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Trump Says He'll Debate 2020 Opponent

FILE - Then-Republican presidential nominee Donald Trump speaks during the third presidential debate at UNLV in Las Vegas, Nevada, Oct. 19, 2016.
FILE - Then-Republican presidential nominee Donald Trump speaks during the third presidential debate at UNLV in Las Vegas, Nevada, Oct. 19, 2016.

U.S. President Donald Trump on Monday said he looks forward to debating his eventual Democratic opponent when he runs for re-election next year, but bashed the independent commission that for decades has arranged the logistics of the debates as politically aligned against him.

"The problem is that the so-called Commission on Presidential Debates is stacked with Trump Haters & Never Trumpers," the Republican president said on Twitter. "3 years ago they were forced to publicly apologize for modulating my microphone in the first debate" against the Democratic nominee, former Secretary of State Hillary Clinton.

As President, the debates are up to me," Trump tweeted, "and there are many options, including doing them directly & avoiding the nasty politics of this very biased Commission. I will make a decision at an appropriate time but in the meantime, the Commission on Presidential Debates is NOT authorized to speak for me (or R's)!"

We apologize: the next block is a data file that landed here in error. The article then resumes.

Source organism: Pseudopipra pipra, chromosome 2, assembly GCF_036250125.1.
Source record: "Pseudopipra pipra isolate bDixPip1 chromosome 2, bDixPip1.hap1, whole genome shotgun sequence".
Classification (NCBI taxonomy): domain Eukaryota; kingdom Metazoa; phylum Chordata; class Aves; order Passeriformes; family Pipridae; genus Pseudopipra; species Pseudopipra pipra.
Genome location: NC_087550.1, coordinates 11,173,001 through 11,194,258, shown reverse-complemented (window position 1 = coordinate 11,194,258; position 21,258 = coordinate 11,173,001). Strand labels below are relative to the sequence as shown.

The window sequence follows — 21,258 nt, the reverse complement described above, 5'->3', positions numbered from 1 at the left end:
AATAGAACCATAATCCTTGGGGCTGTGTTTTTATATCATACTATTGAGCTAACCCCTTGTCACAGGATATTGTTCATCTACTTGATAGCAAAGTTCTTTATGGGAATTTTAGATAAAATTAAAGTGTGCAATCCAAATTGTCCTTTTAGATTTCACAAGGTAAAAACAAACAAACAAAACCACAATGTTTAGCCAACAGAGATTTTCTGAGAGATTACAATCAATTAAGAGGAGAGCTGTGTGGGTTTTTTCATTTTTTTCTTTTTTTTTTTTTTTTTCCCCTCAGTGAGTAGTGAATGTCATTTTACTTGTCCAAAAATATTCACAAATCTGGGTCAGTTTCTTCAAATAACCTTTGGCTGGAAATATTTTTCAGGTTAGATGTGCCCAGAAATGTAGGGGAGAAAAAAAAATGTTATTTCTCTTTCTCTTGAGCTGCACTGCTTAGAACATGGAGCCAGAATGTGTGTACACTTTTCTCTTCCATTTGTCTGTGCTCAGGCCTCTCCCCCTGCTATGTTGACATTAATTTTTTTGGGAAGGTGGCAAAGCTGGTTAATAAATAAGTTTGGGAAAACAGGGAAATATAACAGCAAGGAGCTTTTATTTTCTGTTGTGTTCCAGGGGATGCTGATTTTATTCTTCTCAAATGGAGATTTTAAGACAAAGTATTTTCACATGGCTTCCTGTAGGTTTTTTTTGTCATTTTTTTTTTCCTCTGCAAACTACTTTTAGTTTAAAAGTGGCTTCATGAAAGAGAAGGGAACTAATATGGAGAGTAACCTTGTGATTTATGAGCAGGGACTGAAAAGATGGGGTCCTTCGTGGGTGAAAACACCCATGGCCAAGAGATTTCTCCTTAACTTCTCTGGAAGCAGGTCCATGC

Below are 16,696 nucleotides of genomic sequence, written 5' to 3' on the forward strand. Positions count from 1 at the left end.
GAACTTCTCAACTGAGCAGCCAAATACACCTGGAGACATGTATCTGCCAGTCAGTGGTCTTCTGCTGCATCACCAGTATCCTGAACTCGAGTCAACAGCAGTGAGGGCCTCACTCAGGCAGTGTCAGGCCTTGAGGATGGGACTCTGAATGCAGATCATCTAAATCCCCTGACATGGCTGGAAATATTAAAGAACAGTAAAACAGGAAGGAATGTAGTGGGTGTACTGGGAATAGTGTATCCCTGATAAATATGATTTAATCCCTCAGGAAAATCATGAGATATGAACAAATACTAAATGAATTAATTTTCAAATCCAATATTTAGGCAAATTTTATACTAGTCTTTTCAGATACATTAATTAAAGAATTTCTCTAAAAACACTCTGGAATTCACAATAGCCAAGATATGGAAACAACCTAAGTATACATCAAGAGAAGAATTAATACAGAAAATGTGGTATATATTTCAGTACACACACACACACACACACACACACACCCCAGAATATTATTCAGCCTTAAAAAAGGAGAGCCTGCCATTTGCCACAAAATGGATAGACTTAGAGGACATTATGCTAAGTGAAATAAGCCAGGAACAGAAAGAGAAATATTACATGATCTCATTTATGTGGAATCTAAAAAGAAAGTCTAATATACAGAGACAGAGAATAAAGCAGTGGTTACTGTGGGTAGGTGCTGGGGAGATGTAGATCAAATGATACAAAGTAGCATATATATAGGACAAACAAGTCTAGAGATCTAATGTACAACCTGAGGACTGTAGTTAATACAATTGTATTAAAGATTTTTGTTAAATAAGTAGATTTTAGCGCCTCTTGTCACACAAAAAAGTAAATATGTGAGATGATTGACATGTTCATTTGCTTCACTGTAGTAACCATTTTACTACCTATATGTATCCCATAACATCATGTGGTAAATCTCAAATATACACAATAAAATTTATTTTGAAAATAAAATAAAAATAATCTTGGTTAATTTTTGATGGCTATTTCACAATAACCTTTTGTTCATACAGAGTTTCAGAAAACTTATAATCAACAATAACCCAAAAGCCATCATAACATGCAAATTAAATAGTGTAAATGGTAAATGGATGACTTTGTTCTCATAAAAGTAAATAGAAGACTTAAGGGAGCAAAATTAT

Still, Trump said he looks "very much forward to debating whoever the lucky person is who stumbles across the finish line in the little watched Do Nothing Democrat Debates. My record is so good on the Economy and all else, including debating, that perhaps I would consider more than 3 debates."

The commission, created in 1987 by the Republican and Democratic parties to oversee the quadrennial presidential and vice presidential debates, is overseen by prominent Democrats and Republicans and other public figures. Its current three co-chairs are Frank Fahrenkopf, a former Republican national chairman; Dorothy Ridings, chief executive of the Council of Federations of charitable groups, and Kenneth Wollack, a former president of the National Democratic Institute, a non-governmental organization that promotes democracy worldwide.

The commission has already announced plans for three presidential debates and one vice presidential debate next September and October in the weeks ahead of the Nov. 3 national election, with all of them on U.S. university campuses.

The commission acknowledged that in the first 2016 Trump-Clinton debate, "there were issues regarding Donald Trump's audio that affected the sound level in the debate hall," but not on the nationally televised broadcast, which 80 million people watched, the most ever for a presidential debate. The commission did not, as Trump said, apologize for the audio problem in the debate hall.

In response to Trump's tweets Monday, the commission said, "The televised general election debates are an important part of our democratic process. Since 1988, the Commission on Presidential Debates has conducted 30 general election presidential and vice presidential debates. Our record is one of fairness, balance and non-partisanship."